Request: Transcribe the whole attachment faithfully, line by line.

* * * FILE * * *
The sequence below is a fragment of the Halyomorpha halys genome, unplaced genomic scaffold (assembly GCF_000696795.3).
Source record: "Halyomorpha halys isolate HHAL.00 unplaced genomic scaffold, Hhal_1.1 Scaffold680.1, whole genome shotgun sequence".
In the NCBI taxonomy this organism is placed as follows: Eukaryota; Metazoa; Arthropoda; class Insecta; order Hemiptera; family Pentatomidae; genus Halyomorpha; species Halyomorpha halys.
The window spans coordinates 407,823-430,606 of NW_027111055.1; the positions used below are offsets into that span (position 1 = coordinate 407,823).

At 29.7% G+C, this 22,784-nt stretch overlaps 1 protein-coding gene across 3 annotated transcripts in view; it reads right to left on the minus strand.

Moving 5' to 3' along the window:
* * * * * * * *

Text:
The sequence below is a fragment of the Halyomorpha halys genome, unplaced genomic scaffold (assembly GCF_000696795.3).
Source record: "Halyomorpha halys isolate HHAL.00 unplaced genomic scaffold, Hhal_1.1 Scaffold680.1, whole genome shotgun sequence".
In the NCBI taxonomy this organism is placed as follows: Eukaryota; Metazoa; Arthropoda; class Insecta; order Hemiptera; family Pentatomidae; genus Halyomorpha; species Halyomorpha halys.
The window spans coordinates 407,823-430,606 of NW_027111055.1; the positions used below are offsets into that span (position 1 = coordinate 407,823).

At 29.7% G+C, this 22,784-nt stretch overlaps 1 protein-coding gene across 3 annotated transcripts in view; it reads right to left on the minus strand.

Moving 5' to 3' along the window: